Top-Down Therapy for Crohn's Disease: Rationale and Evidence (Congress Paper) (Disease/Disorder Overview) (Report)
Acta Clinica Belgica 2009, Nov-Dec, 64, 6
Acta Clinica Belgica
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INTRODUCTION Inflammatory bowel diseases are chronic, immune mediated inflammatory disorders of the gastrointestinal tract, that are usually classified into two major conditions, Crohn's disease and ulcerative colitis. The inflammation in Crohn's disease is typically focal and transmural and it can affect any part of the gastrointestinal tract, although in most cases the disease is located in terminal ileum and/or colon. In the early phase of Crohn's disease, the disease pathology is predominantly inflammatory resulting in intermittent symptoms of diarrhea and abdominal pain(l). In the late phase of Crohn's disease and as a consequence of transmural inflammation, the disease pathology often leads to complications such as stricture, perforation, and fistula formation that often need surgical treatment. Following surgical resection, recurrence of Crohn's disease is virtually inevitable (2). Thus, the natural history of Crohn's disease over the longer term can be characterized as chronic, progressive and destructive, eventually leading to irreversible structural damage to the bowel and loss of intestinal function. Examples of loss of intestinal function include bile salt diarrhea, steatorrhea, vitamin and mineral deficiencies, anemia, short bowel syndrome with dehydration and malnutrition, stoma, and loss of continence.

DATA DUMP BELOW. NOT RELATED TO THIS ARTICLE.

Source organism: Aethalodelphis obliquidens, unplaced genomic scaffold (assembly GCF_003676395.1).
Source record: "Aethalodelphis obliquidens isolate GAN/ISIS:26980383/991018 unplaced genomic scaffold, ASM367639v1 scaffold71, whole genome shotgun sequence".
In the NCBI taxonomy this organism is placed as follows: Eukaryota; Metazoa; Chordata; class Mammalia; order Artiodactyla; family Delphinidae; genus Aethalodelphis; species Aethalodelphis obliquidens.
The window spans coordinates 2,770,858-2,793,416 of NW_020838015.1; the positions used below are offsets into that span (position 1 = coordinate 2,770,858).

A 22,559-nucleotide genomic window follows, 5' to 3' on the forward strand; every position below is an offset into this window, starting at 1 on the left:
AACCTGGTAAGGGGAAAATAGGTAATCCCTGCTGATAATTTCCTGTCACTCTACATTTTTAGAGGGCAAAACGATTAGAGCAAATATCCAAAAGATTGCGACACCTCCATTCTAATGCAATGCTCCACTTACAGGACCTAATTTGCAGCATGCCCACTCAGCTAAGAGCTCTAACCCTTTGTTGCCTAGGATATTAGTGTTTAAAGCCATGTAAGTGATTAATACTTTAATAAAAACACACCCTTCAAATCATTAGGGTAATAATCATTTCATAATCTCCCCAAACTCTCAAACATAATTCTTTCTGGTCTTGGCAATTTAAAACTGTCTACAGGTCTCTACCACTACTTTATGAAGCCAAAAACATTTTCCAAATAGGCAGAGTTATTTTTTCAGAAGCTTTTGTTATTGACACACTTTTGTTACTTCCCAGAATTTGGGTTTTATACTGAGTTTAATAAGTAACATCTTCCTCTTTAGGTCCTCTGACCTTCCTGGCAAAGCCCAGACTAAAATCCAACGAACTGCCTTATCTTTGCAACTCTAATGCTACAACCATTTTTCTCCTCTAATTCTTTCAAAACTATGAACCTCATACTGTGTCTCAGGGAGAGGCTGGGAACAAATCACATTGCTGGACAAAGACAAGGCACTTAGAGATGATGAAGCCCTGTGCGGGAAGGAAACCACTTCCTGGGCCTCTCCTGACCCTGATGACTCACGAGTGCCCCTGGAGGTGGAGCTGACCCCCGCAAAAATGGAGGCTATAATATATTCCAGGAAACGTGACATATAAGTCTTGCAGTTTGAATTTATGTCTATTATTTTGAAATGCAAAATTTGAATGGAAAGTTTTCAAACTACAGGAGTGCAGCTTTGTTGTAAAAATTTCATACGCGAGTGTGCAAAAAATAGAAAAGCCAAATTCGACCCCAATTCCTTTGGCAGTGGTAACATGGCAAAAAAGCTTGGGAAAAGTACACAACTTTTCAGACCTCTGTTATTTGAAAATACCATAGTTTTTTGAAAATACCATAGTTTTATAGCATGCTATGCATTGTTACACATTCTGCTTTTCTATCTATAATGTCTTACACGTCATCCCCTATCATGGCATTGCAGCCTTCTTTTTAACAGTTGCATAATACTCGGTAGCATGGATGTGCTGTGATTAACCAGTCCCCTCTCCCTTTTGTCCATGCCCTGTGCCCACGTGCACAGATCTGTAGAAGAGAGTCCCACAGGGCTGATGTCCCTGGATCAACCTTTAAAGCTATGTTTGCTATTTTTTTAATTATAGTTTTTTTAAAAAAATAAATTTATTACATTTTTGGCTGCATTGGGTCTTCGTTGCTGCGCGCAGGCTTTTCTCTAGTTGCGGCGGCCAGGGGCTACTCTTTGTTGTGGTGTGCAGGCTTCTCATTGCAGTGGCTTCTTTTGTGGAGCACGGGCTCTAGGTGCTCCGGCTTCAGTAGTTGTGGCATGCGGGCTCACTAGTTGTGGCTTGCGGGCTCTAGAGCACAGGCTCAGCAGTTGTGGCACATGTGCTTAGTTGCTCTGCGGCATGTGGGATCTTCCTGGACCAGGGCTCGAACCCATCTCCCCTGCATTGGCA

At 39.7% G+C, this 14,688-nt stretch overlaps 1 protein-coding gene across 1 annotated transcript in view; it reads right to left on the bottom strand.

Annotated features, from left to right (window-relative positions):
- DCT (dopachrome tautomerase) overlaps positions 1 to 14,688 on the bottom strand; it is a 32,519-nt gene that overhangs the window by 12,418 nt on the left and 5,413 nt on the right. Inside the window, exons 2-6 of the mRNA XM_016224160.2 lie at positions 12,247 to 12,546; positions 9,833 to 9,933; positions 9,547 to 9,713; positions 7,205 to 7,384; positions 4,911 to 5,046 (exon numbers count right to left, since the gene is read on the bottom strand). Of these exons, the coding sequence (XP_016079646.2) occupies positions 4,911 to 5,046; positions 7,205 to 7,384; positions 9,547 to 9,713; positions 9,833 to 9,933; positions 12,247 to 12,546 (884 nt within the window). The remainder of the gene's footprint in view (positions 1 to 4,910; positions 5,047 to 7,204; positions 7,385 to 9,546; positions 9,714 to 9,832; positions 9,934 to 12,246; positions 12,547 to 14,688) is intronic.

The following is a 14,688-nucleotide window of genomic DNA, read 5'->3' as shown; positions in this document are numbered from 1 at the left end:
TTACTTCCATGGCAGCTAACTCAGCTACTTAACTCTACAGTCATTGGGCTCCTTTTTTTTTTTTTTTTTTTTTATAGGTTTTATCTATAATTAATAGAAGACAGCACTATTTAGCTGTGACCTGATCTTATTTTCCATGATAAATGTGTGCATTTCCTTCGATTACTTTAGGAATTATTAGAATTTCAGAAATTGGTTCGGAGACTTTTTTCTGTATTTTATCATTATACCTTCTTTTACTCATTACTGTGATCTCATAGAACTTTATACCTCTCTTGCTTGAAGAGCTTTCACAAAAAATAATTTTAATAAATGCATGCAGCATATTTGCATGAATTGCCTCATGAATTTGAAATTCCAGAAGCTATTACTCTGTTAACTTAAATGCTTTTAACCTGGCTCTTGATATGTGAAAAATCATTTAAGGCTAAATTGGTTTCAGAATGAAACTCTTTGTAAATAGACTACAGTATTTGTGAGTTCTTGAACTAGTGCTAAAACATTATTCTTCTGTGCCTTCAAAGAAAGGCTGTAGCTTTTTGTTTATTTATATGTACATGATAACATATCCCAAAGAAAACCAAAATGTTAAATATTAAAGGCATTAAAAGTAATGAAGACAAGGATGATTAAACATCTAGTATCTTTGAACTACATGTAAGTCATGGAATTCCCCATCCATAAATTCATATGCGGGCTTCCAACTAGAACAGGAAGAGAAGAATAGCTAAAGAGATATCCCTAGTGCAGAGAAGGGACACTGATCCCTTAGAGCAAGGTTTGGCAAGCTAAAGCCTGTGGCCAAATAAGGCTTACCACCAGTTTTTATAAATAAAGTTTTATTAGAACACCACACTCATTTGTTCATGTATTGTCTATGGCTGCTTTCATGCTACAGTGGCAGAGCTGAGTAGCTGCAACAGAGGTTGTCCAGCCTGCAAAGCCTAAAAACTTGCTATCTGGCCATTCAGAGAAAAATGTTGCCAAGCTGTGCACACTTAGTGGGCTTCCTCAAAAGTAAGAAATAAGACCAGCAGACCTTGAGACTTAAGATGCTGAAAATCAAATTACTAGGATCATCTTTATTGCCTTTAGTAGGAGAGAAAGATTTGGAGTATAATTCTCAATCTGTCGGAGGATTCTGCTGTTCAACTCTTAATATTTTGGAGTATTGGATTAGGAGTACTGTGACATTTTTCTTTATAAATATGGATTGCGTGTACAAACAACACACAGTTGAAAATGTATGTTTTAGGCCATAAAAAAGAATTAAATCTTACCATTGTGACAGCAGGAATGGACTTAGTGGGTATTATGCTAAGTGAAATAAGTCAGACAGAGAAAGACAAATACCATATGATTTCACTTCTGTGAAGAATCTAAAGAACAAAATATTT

- 2,99 €
- Categoria: Salute e benessere
- Pubblicato: 01/11/2009
- Editore: Acta Clinica Belgica
- Pagine: 18
- Lingua: Inglese